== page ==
M. Carey Thomas' block-lettered name should remain etched over the entrance to Bryn Mawr College's library, but the college should no longer call the building by it, a college committee is recommending.
That includes in printed materials, on its website, and even in basic conversation.
The committee has been researching the issue for the last semester after concerns mounted last year over the former college president's racist and anti-Semitic views. Bryn Mawr president Kim Cassidy last August issued a moratorium on the use of the name for 2017-18 to give the panel time to complete its work.
The recommendation from the committee of faculty, students, staff, trustees, and alumnae would essentially continue the practice Cassidy put in place, but also would add a plaque or information to the library about Thomas' complicated history. Bryn Mawr's board of trustees will consider the recommendation at its meeting next month.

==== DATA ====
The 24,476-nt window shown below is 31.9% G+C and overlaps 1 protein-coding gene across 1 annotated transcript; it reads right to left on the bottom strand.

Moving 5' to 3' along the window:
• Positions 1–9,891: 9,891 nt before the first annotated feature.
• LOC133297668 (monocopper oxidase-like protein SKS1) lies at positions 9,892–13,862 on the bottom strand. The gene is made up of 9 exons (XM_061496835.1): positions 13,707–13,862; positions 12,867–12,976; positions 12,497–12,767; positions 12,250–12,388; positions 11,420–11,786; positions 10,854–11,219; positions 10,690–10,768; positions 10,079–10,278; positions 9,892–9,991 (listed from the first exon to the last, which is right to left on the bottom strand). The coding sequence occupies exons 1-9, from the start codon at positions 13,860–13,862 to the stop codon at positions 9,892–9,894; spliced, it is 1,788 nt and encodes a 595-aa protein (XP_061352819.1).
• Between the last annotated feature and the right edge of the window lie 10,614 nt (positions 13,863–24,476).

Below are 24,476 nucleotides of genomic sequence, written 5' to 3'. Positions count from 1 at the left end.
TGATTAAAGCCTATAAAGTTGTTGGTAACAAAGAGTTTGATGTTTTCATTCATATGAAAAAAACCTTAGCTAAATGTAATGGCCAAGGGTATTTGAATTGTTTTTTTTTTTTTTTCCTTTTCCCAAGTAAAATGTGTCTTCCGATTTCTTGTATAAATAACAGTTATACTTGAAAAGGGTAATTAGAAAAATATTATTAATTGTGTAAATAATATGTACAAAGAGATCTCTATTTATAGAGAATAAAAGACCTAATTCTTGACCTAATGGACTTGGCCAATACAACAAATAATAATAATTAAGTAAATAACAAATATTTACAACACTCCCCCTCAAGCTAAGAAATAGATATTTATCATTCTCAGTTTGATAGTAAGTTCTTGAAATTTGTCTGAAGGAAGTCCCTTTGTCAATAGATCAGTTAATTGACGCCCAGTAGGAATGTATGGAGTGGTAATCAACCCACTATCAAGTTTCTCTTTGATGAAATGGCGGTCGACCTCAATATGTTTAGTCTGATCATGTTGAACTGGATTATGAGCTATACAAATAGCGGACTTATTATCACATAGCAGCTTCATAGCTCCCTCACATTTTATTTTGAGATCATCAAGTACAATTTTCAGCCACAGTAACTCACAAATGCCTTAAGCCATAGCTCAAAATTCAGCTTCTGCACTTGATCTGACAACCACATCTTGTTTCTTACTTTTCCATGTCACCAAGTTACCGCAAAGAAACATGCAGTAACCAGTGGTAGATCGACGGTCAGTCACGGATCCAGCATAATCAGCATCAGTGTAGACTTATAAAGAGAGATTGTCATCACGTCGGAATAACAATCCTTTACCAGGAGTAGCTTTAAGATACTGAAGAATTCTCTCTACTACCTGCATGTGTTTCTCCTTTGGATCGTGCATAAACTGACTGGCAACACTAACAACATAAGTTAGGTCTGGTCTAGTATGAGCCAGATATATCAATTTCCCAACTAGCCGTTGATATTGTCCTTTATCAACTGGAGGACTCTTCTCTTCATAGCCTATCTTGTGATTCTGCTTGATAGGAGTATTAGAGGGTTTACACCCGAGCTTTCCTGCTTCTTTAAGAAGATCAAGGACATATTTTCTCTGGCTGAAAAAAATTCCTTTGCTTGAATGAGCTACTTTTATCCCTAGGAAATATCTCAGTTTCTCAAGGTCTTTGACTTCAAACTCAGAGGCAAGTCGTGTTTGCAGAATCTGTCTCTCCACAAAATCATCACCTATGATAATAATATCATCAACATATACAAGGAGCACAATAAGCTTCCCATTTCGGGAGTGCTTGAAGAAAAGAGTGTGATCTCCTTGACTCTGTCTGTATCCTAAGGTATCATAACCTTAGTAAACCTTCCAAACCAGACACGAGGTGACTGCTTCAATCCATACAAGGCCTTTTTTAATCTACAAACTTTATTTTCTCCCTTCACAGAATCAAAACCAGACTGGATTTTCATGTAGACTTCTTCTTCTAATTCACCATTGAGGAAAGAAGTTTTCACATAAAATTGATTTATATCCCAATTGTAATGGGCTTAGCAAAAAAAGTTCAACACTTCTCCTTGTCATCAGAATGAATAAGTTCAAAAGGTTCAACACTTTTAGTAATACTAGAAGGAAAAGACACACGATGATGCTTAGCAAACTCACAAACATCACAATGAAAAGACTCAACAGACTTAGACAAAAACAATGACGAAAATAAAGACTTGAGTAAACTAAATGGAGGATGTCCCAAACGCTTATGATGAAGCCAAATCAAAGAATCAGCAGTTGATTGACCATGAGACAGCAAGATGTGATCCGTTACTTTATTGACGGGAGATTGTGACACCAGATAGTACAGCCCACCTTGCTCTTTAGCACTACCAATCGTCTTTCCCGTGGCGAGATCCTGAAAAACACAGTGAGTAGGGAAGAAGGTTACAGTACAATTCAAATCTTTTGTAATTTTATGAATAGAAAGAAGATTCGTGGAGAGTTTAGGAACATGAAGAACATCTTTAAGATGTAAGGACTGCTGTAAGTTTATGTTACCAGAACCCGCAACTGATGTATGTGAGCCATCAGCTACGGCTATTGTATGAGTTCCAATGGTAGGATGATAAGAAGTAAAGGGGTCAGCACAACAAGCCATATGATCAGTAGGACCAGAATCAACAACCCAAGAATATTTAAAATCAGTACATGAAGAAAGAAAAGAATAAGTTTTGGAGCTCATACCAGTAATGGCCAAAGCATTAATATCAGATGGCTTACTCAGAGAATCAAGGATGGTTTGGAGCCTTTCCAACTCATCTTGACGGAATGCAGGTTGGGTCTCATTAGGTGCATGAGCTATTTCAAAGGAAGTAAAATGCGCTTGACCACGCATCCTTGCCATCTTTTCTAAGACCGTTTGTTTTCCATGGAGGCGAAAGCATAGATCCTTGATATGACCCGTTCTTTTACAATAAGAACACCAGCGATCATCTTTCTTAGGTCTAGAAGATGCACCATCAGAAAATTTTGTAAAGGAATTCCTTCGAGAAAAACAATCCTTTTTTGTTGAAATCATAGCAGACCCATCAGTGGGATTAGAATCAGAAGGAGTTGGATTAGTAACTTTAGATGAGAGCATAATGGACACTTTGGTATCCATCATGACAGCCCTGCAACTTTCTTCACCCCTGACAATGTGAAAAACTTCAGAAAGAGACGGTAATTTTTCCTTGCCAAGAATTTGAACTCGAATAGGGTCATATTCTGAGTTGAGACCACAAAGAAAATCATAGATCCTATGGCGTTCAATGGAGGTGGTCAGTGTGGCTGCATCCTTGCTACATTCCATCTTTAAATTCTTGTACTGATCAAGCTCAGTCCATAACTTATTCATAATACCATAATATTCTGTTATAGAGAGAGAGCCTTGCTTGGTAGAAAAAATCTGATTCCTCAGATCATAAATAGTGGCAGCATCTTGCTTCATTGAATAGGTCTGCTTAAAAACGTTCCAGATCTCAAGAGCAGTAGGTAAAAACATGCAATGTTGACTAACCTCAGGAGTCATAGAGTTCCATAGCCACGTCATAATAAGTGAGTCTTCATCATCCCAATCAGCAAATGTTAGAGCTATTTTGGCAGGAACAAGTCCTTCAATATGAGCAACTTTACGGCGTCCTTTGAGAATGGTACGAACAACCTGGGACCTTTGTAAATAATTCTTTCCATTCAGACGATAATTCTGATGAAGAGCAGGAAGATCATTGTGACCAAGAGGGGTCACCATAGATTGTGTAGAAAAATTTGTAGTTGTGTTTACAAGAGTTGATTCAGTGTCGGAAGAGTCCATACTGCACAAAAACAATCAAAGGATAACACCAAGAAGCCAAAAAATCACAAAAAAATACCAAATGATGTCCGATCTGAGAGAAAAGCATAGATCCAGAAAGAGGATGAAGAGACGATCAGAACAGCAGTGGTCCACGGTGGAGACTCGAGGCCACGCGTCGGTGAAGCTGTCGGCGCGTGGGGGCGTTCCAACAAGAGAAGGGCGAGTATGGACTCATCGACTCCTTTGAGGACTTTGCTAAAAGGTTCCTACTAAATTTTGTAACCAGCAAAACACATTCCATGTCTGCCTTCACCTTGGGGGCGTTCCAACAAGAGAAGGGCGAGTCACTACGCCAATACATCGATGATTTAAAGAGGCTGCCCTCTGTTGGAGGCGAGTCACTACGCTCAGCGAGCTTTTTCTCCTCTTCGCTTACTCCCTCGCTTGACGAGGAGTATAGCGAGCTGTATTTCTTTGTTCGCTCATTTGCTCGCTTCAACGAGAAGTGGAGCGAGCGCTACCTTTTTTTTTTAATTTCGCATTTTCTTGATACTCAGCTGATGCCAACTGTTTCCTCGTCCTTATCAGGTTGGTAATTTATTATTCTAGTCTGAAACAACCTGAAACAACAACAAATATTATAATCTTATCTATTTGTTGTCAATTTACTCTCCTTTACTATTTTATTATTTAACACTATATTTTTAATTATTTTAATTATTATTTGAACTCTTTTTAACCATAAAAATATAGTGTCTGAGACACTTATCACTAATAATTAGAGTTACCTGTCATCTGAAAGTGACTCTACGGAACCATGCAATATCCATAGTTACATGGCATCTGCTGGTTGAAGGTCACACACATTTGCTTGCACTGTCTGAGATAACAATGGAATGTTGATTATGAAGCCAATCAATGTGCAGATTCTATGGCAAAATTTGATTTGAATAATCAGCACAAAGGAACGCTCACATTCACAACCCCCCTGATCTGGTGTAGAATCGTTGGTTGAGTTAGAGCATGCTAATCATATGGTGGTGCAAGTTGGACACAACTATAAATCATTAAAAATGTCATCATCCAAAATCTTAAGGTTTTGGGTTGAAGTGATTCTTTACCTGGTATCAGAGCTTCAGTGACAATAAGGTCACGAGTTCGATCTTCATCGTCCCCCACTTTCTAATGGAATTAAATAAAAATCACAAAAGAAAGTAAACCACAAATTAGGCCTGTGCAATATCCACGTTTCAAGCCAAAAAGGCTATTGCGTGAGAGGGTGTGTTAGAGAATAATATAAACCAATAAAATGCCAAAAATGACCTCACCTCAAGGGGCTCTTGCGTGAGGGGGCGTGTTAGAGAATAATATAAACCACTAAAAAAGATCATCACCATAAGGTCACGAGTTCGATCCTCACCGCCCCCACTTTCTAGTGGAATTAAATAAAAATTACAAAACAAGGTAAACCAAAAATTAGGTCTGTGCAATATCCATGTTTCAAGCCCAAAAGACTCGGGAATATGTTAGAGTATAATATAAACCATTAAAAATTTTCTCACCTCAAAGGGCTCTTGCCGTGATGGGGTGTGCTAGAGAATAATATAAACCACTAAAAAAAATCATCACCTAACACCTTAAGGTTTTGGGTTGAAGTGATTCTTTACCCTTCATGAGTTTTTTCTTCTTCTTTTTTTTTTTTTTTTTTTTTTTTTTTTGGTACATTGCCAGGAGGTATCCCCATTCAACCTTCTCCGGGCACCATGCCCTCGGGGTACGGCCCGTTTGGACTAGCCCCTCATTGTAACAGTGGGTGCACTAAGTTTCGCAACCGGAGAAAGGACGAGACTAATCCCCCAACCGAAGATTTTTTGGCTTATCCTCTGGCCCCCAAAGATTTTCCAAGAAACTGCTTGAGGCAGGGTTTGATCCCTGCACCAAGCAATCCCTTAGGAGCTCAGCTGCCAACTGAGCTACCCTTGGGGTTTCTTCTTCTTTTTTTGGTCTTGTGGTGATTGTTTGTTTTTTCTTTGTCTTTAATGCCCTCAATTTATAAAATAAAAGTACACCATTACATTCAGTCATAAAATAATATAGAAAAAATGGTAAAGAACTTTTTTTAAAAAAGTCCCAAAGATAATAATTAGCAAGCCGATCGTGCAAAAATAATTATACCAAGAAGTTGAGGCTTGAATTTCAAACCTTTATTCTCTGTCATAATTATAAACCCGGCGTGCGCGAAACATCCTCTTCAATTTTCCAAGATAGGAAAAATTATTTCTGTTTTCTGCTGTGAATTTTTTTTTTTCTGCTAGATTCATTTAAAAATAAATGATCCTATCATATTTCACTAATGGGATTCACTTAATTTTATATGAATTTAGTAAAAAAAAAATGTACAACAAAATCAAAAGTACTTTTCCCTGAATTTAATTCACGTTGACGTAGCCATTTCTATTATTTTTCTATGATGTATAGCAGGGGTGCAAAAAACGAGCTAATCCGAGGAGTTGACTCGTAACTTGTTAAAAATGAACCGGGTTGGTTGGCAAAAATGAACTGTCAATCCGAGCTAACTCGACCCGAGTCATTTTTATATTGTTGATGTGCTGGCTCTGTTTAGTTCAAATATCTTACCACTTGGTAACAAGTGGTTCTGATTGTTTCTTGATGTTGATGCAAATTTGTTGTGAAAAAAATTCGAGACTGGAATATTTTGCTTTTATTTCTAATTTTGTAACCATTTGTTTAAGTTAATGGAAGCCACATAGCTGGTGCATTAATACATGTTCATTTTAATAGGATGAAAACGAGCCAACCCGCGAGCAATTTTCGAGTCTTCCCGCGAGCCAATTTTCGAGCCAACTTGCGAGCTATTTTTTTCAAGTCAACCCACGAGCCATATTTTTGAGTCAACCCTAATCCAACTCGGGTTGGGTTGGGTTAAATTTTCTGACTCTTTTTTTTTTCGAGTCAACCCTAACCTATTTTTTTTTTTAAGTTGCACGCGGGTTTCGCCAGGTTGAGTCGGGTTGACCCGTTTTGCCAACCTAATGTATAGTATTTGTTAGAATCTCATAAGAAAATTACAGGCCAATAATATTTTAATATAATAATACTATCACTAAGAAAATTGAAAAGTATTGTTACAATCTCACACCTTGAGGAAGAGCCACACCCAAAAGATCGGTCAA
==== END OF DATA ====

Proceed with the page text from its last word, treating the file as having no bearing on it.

"The college should bring to a close the use of 'Thomas' in reference to the old library and Great Hall in daily business of the college," the committee wrote. "Building names carry the ideological weight of their namesakes."
But the group wrote that the building with Thomas' name on it is a historic landmark.
"The Thomas name etched on the building should remain," the group wrote, "and a significant plaque or other museum-quality display should be installed to annotate the history of the building and inform the public about M. Carey Thomas."
Thomas, a leading suffragist and perhaps Bryn Mawr's most influential president, led the women's college from 1894 to 1922. She figured prominently in helping women achieve equal rights. For a time, she led the National College Equal Suffrage League, and Bryn Mawr under her leadership served as a hub for the suffrage movement, according to a special collection in the college library.
But like some other suffragists, she was focused on expanding rights for white, privileged women. She was reluctant to admit black students to Bryn Mawr and also rebuffed the hiring of Jewish faculty. In her comments to the freshman class in 1916, she said: "If the present intellectual supremacy of the white races is maintained, as I hope that it will be for centuries to come, I believe that it will be because they are the only races that have seriously begun to educate their women."
Thomas died in 1935, and her legacy has been a subject of intense debate for more than a decade.